Competitive intelligence is the process of discovering, analyzing and using information to become more competitive in the marketplace.
This involves gathering information about competitors in order to determine their possible future actions and strategies and gain a competitive advantage.
Competitive intelligence is an ongoing process that involves gathering data about:
- competitors and their strategic intentions;
- technology, especially emerging trends and possible future developments;
- legal and regulatory changes;
- suppliers and changes to supply and distribution systems;
- industry and market trends; and
- political and economic changes that affect the competitive environment.
People sometimes confuse competitive intelligence with stealing information from or spying on competitors. Although finding out about competitors is an essential component of competitive intelligence, it does not involve covert gathering of information.
Developing competitive intelligence includes all factors in the competitive environment, not just competitors.
In competitive intelligence, all information is gathered from publicly available and non-proprietary sources. The information is analyzed constantly to answer the questions raised by a company’s strategic planning and objectives.
Competitive intelligence keeps a company informed about critical issues that might influence its profitability and ability to compete in the marketplace. It also enables decision makers to make more effective planning decisions.
The need for competitive intelligence
Companies need to develop competitive intelligence as well as market intelligence because it enables a company to be more profitable and avoid losses.
For example, market intelligence might indicate that customers in a new market desire a certain new product. A company might invest considerable time and financial resources into developing that product and preparing a marketing plan, only to see a competitor also develop the same product and release it first.
Competitive intelligence enables a company to make better decisions regarding long-term and short-term planning, research and development programs, and marketing focus.
It also enables a company to react quickly to legislative and regulatory changes in the competitive environment.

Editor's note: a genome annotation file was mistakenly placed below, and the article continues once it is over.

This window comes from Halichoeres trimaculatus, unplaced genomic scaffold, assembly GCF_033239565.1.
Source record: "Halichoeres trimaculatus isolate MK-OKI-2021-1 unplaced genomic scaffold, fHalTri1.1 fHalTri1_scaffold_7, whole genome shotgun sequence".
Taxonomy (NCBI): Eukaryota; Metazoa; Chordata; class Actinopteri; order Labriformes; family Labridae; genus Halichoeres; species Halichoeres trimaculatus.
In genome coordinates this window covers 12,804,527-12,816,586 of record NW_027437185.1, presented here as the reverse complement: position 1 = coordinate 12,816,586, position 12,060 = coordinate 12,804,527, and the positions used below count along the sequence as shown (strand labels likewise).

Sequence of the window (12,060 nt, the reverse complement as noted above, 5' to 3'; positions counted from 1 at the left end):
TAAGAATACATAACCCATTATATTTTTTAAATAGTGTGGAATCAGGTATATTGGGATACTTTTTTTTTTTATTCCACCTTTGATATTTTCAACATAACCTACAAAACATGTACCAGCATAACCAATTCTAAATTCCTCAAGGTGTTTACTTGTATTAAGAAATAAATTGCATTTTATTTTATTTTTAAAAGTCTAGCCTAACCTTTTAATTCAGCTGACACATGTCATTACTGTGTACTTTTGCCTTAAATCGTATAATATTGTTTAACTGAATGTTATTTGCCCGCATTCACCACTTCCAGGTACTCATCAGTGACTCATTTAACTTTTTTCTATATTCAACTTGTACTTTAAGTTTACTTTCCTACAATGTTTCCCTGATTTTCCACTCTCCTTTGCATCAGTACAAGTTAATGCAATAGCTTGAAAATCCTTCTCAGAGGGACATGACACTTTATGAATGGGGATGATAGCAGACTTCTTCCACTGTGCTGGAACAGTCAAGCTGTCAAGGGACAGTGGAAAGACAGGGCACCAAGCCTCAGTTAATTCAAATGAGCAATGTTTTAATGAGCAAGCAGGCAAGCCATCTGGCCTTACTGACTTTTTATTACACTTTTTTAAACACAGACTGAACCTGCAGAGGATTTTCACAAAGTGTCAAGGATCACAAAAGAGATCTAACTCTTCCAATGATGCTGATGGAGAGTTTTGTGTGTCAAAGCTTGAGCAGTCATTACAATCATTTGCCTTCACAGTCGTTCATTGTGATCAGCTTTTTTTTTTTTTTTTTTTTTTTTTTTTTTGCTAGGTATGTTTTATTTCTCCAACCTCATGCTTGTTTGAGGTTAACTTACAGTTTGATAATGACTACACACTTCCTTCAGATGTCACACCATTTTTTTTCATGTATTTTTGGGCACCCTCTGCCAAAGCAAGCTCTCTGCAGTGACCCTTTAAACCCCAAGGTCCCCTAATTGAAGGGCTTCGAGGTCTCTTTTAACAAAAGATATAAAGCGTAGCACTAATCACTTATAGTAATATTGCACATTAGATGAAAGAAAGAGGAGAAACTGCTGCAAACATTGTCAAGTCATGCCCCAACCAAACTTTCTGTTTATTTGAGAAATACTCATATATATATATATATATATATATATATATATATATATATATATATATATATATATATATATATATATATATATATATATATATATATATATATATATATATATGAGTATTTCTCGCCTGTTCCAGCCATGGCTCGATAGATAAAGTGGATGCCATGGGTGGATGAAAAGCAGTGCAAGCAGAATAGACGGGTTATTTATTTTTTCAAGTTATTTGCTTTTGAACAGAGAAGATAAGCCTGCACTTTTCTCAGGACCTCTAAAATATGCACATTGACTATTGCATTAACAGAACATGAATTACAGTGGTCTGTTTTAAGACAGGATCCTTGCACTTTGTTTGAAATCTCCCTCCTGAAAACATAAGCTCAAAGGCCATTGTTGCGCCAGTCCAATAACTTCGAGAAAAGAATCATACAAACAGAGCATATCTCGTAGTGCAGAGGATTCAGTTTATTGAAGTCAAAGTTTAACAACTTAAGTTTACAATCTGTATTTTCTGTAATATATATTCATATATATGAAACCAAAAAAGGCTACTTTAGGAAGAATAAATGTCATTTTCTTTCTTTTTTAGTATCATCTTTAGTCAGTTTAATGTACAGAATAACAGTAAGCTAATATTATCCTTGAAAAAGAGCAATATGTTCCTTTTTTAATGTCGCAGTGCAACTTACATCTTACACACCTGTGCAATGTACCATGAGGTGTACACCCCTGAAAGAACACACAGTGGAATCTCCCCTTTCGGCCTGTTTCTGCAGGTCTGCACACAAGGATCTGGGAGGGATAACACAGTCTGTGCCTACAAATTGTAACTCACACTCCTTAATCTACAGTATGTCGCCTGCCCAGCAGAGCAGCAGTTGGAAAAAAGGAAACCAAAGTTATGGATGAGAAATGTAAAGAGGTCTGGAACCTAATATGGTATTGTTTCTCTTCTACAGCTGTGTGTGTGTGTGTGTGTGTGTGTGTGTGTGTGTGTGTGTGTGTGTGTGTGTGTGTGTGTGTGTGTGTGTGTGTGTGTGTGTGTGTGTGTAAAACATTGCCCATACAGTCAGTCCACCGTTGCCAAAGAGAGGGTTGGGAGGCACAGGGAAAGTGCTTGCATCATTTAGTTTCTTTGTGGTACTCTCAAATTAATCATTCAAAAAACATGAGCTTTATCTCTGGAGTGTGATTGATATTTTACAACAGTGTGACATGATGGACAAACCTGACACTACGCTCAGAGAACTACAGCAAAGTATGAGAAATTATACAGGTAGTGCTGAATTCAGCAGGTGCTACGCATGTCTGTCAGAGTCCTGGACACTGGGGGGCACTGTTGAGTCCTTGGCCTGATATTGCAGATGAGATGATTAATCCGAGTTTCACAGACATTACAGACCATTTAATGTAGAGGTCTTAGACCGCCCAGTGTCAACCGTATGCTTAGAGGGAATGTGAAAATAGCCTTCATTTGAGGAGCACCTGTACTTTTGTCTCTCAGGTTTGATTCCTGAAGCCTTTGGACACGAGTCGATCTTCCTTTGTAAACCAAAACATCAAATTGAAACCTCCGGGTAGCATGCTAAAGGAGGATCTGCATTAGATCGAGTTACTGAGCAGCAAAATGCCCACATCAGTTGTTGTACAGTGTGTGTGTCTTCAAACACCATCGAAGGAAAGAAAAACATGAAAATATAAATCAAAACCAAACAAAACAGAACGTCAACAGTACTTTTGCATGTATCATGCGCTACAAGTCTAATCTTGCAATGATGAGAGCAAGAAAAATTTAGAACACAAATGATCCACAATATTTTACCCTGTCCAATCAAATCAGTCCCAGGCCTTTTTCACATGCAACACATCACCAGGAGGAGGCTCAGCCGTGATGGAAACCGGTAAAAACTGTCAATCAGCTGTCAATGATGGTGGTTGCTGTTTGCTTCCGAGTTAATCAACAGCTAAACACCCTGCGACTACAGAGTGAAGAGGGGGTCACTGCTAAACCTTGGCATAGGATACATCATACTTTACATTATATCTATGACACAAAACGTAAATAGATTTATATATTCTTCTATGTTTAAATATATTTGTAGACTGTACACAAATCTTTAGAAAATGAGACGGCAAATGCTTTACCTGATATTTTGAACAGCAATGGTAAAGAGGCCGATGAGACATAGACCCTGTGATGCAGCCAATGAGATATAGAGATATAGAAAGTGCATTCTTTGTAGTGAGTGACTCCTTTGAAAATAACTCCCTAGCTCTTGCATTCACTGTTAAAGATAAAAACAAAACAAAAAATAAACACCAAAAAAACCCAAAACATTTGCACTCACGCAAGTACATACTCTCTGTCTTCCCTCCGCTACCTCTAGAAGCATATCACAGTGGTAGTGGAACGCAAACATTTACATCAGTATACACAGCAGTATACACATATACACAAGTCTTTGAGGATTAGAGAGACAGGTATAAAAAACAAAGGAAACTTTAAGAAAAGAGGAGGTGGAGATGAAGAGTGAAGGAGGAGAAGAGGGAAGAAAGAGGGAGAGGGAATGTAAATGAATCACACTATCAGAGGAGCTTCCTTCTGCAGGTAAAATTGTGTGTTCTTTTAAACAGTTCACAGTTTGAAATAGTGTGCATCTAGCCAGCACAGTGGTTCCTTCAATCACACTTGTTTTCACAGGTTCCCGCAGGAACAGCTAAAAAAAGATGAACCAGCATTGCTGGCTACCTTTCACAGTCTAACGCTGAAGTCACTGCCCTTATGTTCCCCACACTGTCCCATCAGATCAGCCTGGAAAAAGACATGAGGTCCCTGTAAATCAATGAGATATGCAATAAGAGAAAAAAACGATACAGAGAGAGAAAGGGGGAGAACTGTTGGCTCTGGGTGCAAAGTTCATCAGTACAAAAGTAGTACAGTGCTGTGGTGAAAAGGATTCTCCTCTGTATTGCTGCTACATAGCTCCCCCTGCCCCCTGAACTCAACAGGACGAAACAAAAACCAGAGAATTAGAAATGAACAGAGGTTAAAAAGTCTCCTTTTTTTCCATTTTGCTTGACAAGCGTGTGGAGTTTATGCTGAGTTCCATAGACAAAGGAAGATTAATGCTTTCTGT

The intelligence that is developed can be used to aid in decisions about whether entering certain product markets is worthwhile. It can also be used to help decide on the method of market entry and to assess potential profitability.
An important part of your global business success
With international trade, competitive intelligence becomes even more important.
Developing an understanding of the competitive situation prevailing in foreign markets is invaluable for making a decision about whether to enter a market.
For example, market research might show that the target market is dominated by a few large and powerful corporations, which might make securing an initial market foothold prohibitively expensive.
In this situation, a company might decide that it would be a strategic move to develop a partnership with one of the large corporations already in the market.
Competitive intelligence can contribute to a company’s international activities in other ways. A company might be able to find out why competitors have succeeded or failed in a new market and learn from their mistakes.
New product ideas and design considerations might be uncovered, or a company might gain advance warning of new product introductions.
Other monitoring activities might reveal competitors’ prices, which can help in making decisions about cost structure.
The competitive intelligence model
Competitive intelligence works best when a clear, concise question is formulated after a company conducts a needs assessment.
This method will identify knowledge gaps and enable questions to be developed. For an international marketer, the needs assessment might lead to the development of questions such as:
- What is the financial strength of a competing firm in our target market?
- What are the critical success factors in the market leader’s promotional campaigns?
- What are the company’s strategic intentions?
- Who are the company’s partners?
- What markets is the competitor targeting?
There are ten phases in the competitive intelligence model:
- Conduct a needs assessment
- Formulate questions
- Organize the process
- Gather the data
- Organize the data into information
- Assess the accuracy of the information and fill information gaps
- Analyze information to create competitive intelligence
- Disseminate intelligence to decision makers
- Formulate a strategy and implement it
- Evaluate action effectiveness and adjust the needs assessment as required
The model is cyclical and continually builds on and refines the competitive intelligence that has been obtained from earlier projects.
What types of competitive intelligence do you need to gather to increase your international profitability?